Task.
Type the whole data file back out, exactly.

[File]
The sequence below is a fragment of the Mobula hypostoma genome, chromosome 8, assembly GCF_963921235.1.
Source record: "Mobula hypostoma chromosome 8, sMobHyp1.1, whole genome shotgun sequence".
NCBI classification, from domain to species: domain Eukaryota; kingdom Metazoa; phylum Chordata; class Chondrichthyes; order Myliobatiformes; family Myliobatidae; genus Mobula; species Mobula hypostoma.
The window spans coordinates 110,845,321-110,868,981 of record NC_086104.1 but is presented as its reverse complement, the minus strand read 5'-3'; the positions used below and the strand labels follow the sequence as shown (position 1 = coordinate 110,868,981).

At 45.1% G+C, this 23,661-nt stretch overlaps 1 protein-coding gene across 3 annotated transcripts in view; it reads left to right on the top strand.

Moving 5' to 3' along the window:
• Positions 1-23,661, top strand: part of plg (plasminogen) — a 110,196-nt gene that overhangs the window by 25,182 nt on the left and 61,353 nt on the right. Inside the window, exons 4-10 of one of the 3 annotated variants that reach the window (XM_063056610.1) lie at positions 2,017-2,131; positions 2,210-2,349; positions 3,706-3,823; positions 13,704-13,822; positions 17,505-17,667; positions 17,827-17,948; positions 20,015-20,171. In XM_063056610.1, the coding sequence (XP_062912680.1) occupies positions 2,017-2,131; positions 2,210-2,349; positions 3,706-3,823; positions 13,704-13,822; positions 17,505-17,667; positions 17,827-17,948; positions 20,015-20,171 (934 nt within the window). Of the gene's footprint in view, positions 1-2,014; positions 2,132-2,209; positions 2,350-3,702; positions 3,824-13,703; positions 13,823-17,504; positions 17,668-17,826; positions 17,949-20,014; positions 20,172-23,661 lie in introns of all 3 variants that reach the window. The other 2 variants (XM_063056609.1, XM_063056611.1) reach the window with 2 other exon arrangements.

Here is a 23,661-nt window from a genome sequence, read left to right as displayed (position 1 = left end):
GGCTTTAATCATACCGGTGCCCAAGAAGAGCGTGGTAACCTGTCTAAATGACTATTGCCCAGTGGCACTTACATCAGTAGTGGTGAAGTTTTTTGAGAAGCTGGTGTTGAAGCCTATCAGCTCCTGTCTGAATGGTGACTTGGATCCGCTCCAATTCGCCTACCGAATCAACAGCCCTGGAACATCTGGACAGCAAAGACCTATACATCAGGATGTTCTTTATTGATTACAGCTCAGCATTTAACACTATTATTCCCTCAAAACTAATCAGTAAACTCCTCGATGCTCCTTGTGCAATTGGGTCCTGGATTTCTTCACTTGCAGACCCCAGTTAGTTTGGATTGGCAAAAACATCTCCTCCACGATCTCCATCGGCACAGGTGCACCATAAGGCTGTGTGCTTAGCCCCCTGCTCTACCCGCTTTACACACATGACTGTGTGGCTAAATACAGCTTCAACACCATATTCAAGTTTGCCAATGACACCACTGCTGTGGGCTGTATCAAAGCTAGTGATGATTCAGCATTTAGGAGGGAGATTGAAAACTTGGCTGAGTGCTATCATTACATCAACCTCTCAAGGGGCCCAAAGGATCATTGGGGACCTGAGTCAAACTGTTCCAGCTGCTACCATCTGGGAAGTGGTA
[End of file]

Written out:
The sequence below is a fragment of the Mobula hypostoma genome, chromosome 8, assembly GCF_963921235.1.
Source record: "Mobula hypostoma chromosome 8, sMobHyp1.1, whole genome shotgun sequence".
NCBI classification, from domain to species: domain Eukaryota; kingdom Metazoa; phylum Chordata; class Chondrichthyes; order Myliobatiformes; family Myliobatidae; genus Mobula; species Mobula hypostoma.
The window spans coordinates 110,845,321-110,868,981 of record NC_086104.1 but is presented as its reverse complement, the minus strand read 5'-3'; the positions used below and the strand labels follow the sequence as shown (position 1 = coordinate 110,868,981).

At 45.1% G+C, this 23,661-nt stretch overlaps 1 protein-coding gene across 3 annotated transcripts in view; it reads left to right on the top strand.

Moving 5' to 3' along the window:
• Positions 1-23,661, top strand: part of plg (plasminogen) — a 110,196-nt gene that overhangs the window by 25,182 nt on the left and 61,353 nt on the right. Inside the window, exons 4-10 of one of the 3 annotated variants that reach the window (XM_063056610.1) lie at positions 2,017-2,131; positions 2,210-2,349; positions 3,706-3,823; positions 13,704-13,822; positions 17,505-17,667; positions 17,827-17,948; positions 20,015-20,171. In XM_063056610.1, the coding sequence (XP_062912680.1) occupies positions 2,017-2,131; positions 2,210-2,349; positions 3,706-3,823; positions 13,704-13,822; positions 17,505-17,667; positions 17,827-17,948; positions 20,015-20,171 (934 nt within the window). Of the gene's footprint in view, positions 1-2,014; positions 2,132-2,209; positions 2,350-3,702; positions 3,824-13,703; positions 13,823-17,504; positions 17,668-17,826; positions 17,949-20,014; positions 20,172-23,661 lie in introns of all 3 variants that reach the window. The other 2 variants (XM_063056609.1, XM_063056611.1) reach the window with 2 other exon arrangements.

Here is a 23,661-nt window from a genome sequence, read left to right as displayed (position 1 = left end):
GGCTTTAATCATACCGGTGCCCAAGAAGAGCGTGGTAACCTGTCTAAATGACTATTGCCCAGTGGCACTTACATCAGTAGTGGTGAAGTTTTTTGAGAAGCTGGTGTTGAAGCCTATCAGCTCCTGTCTGAATGGTGACTTGGATCCGCTCCAATTCGCCTACCGAATCAACAGCCCTGGAACATCTGGACAGCAAAGACCTATACATCAGGATGTTCTTTATTGATTACAGCTCAGCATTTAACACTATTATTCCCTCAAAACTAATCAGTAAACTCCTCGATGCTCCTTGTGCAATTGGGTCCTGGATTTCTTCACTTGCAGACCCCAGTTAGTTTGGATTGGCAAAAACATCTCCTCCACGATCTCCATCGGCACAGGTGCACCATAAGGCTGTGTGCTTAGCCCCCTGCTCTACCCGCTTTACACACATGACTGTGTGGCTAAATACAGCTTCAACACCATATTCAAGTTTGCCAATGACACCACTGCTGTGGGCTGTATCAAAGCTAGTGATGATTCAGCATTTAGGAGGGAGATTGAAAACTTGGCTGAGTGCTATCATTACATCAACCTCTCAAGGGGCCCAAAGGATCATTGGGGACCTGAGTCAAACTGTTCCAGCTGCTACCATCTGGGAAGTGGTA